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23 Comments
David says:

I don't buy your "redundant job" argument.

They’re also promising that the merger will be a boon for job creation, despite numerous Wall Street analyst estimates that the deal could eliminate up to 30,000 jobs as redundant positions (especially in retail and middle management) are inevitably eliminated.

You don’t have 30000 "redundant positions" magically out of work while retaining the same total customership and personnel structured to serve its needs. Positions can only become redundant when their occupants are idling to a significant degree. With as few players in the market as now, that just doesn’t happen in a sensible setup.

The only way there will be significantly fewer jobs is by significantly lowering the quality of customer service done by humans. And that is not an option in situations with relevant competition which is exactly what the mergers are going to fix.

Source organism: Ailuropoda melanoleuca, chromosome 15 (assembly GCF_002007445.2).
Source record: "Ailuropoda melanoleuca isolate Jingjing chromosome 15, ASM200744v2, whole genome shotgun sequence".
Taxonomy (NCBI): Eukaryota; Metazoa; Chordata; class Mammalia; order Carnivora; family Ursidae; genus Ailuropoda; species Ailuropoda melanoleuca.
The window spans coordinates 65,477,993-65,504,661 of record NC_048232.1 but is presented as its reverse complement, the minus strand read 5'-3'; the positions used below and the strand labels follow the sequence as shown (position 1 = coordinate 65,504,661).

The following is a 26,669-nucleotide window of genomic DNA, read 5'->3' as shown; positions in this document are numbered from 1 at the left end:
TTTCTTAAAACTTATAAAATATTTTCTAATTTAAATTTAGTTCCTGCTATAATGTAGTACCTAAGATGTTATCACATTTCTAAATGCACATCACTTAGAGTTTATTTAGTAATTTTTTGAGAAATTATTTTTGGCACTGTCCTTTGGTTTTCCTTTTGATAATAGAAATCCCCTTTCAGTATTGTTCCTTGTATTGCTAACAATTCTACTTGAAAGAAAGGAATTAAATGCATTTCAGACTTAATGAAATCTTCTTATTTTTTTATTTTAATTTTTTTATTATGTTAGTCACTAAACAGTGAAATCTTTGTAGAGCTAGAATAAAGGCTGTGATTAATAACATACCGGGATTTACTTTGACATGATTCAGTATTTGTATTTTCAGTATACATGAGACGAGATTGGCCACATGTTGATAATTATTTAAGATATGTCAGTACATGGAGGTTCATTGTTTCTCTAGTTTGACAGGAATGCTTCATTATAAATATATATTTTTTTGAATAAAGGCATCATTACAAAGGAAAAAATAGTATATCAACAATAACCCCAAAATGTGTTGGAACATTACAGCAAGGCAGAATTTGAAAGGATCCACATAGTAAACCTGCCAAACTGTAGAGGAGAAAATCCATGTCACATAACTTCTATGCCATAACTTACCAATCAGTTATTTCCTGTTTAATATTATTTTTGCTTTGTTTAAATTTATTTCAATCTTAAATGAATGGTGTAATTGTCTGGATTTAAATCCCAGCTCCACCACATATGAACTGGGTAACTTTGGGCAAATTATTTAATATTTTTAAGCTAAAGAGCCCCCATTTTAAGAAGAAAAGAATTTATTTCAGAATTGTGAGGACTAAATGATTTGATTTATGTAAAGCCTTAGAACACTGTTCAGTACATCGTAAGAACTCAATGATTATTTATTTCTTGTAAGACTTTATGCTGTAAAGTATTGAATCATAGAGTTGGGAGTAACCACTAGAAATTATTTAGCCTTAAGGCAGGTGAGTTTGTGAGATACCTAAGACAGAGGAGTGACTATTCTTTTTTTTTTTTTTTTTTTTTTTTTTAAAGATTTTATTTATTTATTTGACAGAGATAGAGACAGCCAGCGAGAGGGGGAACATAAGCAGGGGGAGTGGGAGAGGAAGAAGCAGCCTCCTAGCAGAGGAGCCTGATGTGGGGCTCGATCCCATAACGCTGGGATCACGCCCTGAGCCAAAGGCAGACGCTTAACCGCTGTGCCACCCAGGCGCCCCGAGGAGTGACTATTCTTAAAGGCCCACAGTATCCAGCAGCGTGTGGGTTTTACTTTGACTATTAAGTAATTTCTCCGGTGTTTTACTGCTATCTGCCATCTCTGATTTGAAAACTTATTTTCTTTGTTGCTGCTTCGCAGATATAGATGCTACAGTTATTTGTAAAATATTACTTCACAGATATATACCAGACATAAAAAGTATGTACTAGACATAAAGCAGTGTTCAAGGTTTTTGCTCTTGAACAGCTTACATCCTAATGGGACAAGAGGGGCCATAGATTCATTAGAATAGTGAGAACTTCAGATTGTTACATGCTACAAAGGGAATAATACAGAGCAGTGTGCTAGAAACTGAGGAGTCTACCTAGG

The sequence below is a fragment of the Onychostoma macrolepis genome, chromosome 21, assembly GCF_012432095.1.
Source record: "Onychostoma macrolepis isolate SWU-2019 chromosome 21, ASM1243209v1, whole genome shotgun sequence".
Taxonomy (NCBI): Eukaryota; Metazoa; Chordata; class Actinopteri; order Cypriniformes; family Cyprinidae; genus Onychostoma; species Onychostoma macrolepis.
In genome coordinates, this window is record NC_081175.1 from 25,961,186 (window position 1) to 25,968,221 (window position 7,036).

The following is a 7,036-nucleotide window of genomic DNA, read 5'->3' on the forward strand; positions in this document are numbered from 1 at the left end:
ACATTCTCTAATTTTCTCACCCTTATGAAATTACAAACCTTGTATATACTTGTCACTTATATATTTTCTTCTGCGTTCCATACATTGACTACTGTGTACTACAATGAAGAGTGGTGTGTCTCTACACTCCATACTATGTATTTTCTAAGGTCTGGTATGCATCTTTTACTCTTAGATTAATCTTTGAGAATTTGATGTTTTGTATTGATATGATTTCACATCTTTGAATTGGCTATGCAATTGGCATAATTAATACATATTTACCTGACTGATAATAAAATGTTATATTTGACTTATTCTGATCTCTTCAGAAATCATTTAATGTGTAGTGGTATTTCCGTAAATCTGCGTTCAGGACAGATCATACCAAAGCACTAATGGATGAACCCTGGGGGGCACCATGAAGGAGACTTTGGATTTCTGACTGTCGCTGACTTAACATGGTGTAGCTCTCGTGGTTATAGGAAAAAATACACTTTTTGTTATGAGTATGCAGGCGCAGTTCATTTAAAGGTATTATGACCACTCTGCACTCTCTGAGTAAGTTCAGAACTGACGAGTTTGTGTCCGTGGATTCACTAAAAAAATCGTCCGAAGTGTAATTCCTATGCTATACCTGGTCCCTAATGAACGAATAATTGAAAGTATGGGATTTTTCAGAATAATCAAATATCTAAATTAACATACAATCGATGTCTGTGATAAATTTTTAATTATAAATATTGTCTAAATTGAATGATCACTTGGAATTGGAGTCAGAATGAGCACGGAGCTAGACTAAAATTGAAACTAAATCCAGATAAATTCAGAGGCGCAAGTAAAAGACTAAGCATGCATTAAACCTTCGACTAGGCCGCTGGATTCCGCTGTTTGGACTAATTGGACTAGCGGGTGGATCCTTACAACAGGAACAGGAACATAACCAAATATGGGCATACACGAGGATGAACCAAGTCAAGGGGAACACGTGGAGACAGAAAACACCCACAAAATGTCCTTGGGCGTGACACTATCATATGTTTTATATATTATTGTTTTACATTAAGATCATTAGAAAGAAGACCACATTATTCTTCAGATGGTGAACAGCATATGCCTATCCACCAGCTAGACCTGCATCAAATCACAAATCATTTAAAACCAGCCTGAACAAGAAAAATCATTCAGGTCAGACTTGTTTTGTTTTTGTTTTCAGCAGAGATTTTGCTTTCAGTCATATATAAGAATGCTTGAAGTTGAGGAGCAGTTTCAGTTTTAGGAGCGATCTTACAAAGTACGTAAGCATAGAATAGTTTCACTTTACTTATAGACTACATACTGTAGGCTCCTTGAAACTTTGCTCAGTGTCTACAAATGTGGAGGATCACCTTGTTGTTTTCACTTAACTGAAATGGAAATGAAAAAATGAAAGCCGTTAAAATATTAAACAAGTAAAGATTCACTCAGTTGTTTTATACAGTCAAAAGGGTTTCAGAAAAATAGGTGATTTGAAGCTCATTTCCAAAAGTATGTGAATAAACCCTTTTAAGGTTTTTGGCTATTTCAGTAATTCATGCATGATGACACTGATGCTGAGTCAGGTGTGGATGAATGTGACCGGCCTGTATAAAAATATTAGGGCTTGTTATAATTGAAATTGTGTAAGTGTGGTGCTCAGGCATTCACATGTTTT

Yes, there will be cost savings due to elimited jobs but those jobs would not have been "redundant" but rather part of providing basic customer service quality standards.

The lack of competition has a double advantage: customers will have nowhere else to go, and the telcom workers will have nowhere else to go. Because of course job quality and satisfaction will also tank given a huge work overload and desperate and irate customers.

Beta (profile) says:

Re: I don't buy your "redundant job" argument.

I beg to differ.